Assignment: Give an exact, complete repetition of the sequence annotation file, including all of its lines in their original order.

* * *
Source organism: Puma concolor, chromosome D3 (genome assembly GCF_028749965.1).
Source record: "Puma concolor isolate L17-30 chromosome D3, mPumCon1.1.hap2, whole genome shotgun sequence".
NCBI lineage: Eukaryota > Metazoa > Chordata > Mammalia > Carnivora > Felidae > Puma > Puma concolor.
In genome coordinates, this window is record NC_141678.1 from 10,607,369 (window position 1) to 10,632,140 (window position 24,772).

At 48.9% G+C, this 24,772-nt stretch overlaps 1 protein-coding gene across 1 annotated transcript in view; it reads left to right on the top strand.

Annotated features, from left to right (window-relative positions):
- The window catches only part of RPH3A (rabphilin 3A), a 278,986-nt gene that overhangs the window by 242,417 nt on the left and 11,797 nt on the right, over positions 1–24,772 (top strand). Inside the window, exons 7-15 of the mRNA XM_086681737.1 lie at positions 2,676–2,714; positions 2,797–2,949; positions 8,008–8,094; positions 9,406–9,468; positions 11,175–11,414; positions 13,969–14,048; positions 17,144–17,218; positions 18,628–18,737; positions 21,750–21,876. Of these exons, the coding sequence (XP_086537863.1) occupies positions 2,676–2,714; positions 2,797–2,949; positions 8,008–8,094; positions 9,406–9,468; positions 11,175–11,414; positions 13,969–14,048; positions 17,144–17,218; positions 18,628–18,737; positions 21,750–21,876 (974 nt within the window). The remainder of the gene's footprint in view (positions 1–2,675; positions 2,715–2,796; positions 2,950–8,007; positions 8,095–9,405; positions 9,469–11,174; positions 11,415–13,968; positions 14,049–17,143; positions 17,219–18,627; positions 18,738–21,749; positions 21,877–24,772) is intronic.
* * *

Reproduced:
Source organism: Puma concolor, chromosome D3 (genome assembly GCF_028749965.1).
Source record: "Puma concolor isolate L17-30 chromosome D3, mPumCon1.1.hap2, whole genome shotgun sequence".
NCBI lineage: Eukaryota > Metazoa > Chordata > Mammalia > Carnivora > Felidae > Puma > Puma concolor.
In genome coordinates, this window is record NC_141678.1 from 10,607,369 (window position 1) to 10,632,140 (window position 24,772).

At 48.9% G+C, this 24,772-nt stretch overlaps 1 protein-coding gene across 1 annotated transcript in view; it reads left to right on the top strand.

Annotated features, from left to right (window-relative positions):
- The window catches only part of RPH3A (rabphilin 3A), a 278,986-nt gene that overhangs the window by 242,417 nt on the left and 11,797 nt on the right, over positions 1–24,772 (top strand). Inside the window, exons 7-15 of the mRNA XM_086681737.1 lie at positions 2,676–2,714; positions 2,797–2,949; positions 8,008–8,094; positions 9,406–9,468; positions 11,175–11,414; positions 13,969–14,048; positions 17,144–17,218; positions 18,628–18,737; positions 21,750–21,876. Of these exons, the coding sequence (XP_086537863.1) occupies positions 2,676–2,714; positions 2,797–2,949; positions 8,008–8,094; positions 9,406–9,468; positions 11,175–11,414; positions 13,969–14,048; positions 17,144–17,218; positions 18,628–18,737; positions 21,750–21,876 (974 nt within the window). The remainder of the gene's footprint in view (positions 1–2,675; positions 2,715–2,796; positions 2,950–8,007; positions 8,095–9,405; positions 9,469–11,174; positions 11,415–13,968; positions 14,049–17,143; positions 17,219–18,627; positions 18,738–21,749; positions 21,877–24,772) is intronic.